My first piece, Rockface, is a sequence of classic scenic shots from the Canadian Rocky Mountains. The work explores concepts of pictorialism and scale. Time is treated as plastic and malleable – subject speed is either slowed down or sped up in most of the shots. In one shot, it is simultaneously sped up and slowed down in different parts of the frame. I also examined liminality of image and narrative. In post-production I layered human facial imagery within the crags and walls of the mountains. These subtle and hidden images require repeated viewing to be recognized, and even more iterations for the faces to become integrated within a simple narrative flow. This delayed viewer recognition supports my conception of one of the keys to the ambient video aesthetic, the provision of fresh visual pleasures that only become apparent after repeated viewings over time.
I also began my exploration of another creative direction – the use of layered visuals to serve as transitions. In some of the shots, the change from one shot to the next happens in segments – one shot is gradually supplanted by the next in a linked series of partial transitions – based on the visual dynamics of the two shots – until the change to the next shot is complete. A good example is the first transition, where the scene of a tranquil mountain range suddenly sprouts an enormous waterfall that proceeds to plunge between two of the peaks into the lake below. The shot then changes in stages as the other visual components of the new waterfall shot gradually replace the original mountain range shot. This technique, discovered at a late stage in the postproduction of Rockface, was the inspiration for the second video series Streaming Video. I have since re-imagined the transitions in Rockface to produce a new version Rockface II.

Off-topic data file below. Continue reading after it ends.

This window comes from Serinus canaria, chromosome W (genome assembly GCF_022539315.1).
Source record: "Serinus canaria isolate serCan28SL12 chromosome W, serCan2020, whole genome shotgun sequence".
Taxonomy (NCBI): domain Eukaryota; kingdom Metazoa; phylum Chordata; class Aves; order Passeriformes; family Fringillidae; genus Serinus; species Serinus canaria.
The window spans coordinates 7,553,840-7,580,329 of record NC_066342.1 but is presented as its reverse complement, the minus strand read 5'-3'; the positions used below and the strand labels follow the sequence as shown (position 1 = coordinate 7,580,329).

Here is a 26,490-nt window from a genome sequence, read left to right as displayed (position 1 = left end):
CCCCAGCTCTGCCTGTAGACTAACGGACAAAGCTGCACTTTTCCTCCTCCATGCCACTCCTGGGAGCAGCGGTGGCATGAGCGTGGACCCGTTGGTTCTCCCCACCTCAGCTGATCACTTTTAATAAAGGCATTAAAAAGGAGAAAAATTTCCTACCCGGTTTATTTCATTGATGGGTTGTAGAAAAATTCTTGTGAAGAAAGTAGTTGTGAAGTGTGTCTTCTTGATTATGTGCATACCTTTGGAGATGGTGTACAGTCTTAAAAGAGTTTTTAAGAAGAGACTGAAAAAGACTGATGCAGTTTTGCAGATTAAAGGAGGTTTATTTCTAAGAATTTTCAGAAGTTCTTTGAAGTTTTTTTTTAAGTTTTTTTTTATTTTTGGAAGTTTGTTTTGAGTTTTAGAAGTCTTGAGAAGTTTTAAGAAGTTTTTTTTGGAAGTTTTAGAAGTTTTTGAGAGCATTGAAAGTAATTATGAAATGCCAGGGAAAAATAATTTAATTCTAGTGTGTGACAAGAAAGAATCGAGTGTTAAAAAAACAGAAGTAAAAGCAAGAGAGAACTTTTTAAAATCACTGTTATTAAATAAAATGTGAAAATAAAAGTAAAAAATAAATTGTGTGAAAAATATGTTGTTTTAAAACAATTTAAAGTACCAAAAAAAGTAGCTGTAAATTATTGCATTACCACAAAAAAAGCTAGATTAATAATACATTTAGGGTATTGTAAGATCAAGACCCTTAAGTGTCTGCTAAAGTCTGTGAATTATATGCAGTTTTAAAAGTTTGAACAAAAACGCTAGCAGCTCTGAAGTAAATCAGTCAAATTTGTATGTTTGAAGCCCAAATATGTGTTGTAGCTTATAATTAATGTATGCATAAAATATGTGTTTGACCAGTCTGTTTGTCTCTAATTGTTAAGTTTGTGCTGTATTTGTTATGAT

Director of Photography
Luke van Dyk
Jordan Crawford, Chandra Crawford, Lionel Shadd
A co-production of Dada Processing and the Banff New Media Institute.
© 2007 Jim Bizzocchi